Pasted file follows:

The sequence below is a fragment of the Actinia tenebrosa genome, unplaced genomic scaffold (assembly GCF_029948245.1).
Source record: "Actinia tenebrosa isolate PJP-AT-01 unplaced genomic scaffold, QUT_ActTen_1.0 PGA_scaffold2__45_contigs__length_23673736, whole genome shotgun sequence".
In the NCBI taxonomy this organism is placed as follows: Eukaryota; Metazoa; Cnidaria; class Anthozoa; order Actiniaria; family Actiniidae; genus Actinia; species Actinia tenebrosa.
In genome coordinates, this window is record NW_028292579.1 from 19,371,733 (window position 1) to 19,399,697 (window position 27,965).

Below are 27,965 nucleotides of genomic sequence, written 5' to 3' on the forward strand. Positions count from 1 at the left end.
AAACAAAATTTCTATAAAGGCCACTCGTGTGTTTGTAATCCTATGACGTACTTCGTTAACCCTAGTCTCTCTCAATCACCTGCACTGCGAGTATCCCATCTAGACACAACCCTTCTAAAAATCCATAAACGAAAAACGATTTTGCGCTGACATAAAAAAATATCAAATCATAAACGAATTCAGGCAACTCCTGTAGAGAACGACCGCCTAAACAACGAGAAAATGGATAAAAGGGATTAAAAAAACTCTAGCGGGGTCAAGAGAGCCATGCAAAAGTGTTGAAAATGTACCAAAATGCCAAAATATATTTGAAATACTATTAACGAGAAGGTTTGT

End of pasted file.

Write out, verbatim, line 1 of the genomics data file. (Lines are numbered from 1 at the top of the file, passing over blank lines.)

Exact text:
The sequence below is a fragment of the Actinia tenebrosa genome, unplaced genomic scaffold (assembly GCF_029948245.1).